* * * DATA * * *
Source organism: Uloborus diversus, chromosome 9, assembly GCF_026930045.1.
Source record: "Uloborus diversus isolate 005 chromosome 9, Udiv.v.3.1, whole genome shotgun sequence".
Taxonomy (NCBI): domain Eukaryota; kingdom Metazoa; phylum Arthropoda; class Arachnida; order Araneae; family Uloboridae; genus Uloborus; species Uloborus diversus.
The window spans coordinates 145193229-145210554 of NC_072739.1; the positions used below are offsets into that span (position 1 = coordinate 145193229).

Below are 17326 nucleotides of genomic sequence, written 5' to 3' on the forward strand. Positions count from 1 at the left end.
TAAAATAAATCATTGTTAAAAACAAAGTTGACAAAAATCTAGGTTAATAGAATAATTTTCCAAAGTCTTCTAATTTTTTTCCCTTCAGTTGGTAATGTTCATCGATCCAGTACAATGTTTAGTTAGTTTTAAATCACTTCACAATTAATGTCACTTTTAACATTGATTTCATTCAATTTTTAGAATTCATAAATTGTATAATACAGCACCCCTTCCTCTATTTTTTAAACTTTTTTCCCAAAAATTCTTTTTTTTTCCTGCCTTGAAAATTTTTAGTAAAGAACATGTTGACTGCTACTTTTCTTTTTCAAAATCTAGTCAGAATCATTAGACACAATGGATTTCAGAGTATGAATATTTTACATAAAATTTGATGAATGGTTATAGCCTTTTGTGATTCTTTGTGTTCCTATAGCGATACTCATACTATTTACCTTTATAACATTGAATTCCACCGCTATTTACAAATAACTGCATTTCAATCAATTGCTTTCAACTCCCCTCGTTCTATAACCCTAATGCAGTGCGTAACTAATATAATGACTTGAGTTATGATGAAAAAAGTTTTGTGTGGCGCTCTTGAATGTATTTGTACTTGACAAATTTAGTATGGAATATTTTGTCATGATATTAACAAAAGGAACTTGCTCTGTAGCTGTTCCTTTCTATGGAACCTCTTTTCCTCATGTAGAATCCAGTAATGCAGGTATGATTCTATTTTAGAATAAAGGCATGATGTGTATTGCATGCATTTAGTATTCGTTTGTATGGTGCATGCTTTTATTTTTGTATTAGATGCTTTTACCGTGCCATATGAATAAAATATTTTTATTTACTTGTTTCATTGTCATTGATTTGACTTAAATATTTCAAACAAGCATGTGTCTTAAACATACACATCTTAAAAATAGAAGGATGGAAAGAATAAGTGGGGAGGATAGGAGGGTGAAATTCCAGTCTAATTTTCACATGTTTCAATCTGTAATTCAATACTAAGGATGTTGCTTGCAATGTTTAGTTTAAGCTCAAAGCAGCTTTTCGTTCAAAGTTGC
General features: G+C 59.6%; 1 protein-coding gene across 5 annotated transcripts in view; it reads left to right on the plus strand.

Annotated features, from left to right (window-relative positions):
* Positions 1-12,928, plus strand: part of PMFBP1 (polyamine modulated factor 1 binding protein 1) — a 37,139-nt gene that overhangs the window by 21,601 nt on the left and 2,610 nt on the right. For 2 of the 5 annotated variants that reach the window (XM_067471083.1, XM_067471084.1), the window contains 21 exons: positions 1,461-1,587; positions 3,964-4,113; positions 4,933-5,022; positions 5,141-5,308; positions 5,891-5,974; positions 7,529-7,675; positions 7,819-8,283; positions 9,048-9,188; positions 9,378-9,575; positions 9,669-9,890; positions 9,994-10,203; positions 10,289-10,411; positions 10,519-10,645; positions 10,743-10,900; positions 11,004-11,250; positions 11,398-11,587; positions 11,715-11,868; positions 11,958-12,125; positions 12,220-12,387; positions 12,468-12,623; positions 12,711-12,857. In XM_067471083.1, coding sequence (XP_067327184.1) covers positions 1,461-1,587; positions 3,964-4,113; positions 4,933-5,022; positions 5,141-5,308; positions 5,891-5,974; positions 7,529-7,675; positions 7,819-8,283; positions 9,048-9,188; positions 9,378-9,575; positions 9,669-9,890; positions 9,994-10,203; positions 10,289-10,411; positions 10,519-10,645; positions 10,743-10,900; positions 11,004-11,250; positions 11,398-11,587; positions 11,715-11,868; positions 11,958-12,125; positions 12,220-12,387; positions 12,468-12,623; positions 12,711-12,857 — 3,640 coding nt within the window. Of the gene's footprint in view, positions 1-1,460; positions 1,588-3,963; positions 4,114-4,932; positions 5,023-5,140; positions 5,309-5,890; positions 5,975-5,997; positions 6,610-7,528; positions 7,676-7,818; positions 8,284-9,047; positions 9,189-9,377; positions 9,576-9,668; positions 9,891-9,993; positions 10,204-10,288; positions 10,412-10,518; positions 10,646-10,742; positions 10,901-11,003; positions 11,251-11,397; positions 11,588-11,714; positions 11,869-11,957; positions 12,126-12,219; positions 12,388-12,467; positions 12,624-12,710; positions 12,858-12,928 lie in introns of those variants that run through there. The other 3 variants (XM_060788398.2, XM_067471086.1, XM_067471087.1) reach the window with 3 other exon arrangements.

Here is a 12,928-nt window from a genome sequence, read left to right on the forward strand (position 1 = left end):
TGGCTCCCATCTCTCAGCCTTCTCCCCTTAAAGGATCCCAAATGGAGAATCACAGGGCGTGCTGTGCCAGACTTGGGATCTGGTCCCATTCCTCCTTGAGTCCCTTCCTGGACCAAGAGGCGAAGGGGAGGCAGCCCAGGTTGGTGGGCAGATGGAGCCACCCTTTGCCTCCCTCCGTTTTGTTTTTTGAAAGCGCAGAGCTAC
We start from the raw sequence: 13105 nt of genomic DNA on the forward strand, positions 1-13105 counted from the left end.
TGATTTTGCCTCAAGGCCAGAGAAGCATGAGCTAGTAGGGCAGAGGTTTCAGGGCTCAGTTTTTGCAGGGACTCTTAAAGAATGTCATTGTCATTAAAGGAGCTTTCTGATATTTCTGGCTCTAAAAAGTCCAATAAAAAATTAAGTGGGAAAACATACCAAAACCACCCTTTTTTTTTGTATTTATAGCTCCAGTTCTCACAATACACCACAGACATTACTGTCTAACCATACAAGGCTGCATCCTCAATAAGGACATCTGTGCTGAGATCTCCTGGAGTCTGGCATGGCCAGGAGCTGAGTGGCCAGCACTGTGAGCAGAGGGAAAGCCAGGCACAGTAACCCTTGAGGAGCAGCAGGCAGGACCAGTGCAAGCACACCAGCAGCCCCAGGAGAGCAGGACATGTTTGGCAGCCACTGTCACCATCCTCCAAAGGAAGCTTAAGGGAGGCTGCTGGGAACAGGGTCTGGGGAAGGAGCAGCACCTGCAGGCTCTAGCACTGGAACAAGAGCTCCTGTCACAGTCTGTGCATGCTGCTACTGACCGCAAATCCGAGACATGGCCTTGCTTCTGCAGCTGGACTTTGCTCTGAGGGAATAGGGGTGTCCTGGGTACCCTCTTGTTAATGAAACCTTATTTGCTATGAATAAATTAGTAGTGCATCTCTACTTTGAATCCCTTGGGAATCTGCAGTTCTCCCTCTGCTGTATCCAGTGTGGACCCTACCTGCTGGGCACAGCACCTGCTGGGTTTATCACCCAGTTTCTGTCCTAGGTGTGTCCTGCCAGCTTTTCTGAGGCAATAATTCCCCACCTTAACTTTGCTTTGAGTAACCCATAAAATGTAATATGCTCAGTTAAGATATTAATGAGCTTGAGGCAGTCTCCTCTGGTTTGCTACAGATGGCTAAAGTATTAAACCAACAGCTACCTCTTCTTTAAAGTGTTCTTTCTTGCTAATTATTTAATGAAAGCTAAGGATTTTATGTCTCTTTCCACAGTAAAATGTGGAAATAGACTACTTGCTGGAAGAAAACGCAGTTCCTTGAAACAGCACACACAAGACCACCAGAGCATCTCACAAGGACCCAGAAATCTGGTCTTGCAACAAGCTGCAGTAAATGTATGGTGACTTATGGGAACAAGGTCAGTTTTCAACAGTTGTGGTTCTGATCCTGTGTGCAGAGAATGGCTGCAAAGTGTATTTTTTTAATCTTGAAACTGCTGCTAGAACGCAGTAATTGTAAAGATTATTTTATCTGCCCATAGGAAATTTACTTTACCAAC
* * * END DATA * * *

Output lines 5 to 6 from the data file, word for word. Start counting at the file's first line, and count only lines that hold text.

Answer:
Below are 17326 nucleotides of genomic sequence, written 5' to 3' on the forward strand. Positions count from 1 at the left end.
TAAAATAAATCATTGTTAAAAACAAAGTTGACAAAAATCTAGGTTAATAGAATAATTTTCCAAAGTCTTCTAATTTTTTTCCCTTCAGTTGGTAATGTTCATCGATCCAGTACAATGTTTAGTTAGTTTTAAATCACTTCACAATTAATGTCACTTTTAACATTGATTTCATTCAATTTTTAGAATTCATAAATTGTATAATACAGCACCCCTTCCTCTATTTTTTAAACTTTTTTCCCAAAAATTCTTTTTTTTTCCTGCCTTGAAAATTTTTAGTAAAGAACATGTTGACTGCTACTTTTCTTTTTCAAAATCTAGTCAGAATCATTAGACACAATGGATTTCAGAGTATGAATATTTTACATAAAATTTGATGAATGGTTATAGCCTTTTGTGATTCTTTGTGTTCCTATAGCGATACTCATACTATTTACCTTTATAACATTGAATTCCACCGCTATTTACAAATAACTGCATTTCAATCAATTGCTTTCAACTCCCCTCGTTCTATAACCCTAATGCAGTGCGTAACTAATATAATGACTTGAGTTATGATGAAAAAAGTTTTGTGTGGCGCTCTTGAATGTATTTGTACTTGACAAATTTAGTATGGAATATTTTGTCATGATATTAACAAAAGGAACTTGCTCTGTAGCTGTTCCTTTCTATGGAACCTCTTTTCCTCATGTAGAATCCAGTAATGCAGGTATGATTCTATTTTAGAATAAAGGCATGATGTGTATTGCATGCATTTAGTATTCGTTTGTATGGTGCATGCTTTTATTTTTGTATTAGATGCTTTTACCGTGCCATATGAATAAAATATTTTTATTTACTTGTTTCATTGTCATTGATTTGACTTAAATATTTCAAACAAGCATGTGTCTTAAACATACACATCTTAAAAATAGAAGGATGGAAAGAATAAGTGGGGAGGATAGGAGGGTGAAATTCCAGTCTAATTTTCACATGTTTCAATCTGTAATTCAATACTAAGGATGTTGCTTGCAATGTTTAGTTTAAGCTCAAAGCAGCTTTTCGTTCAAAGTTGC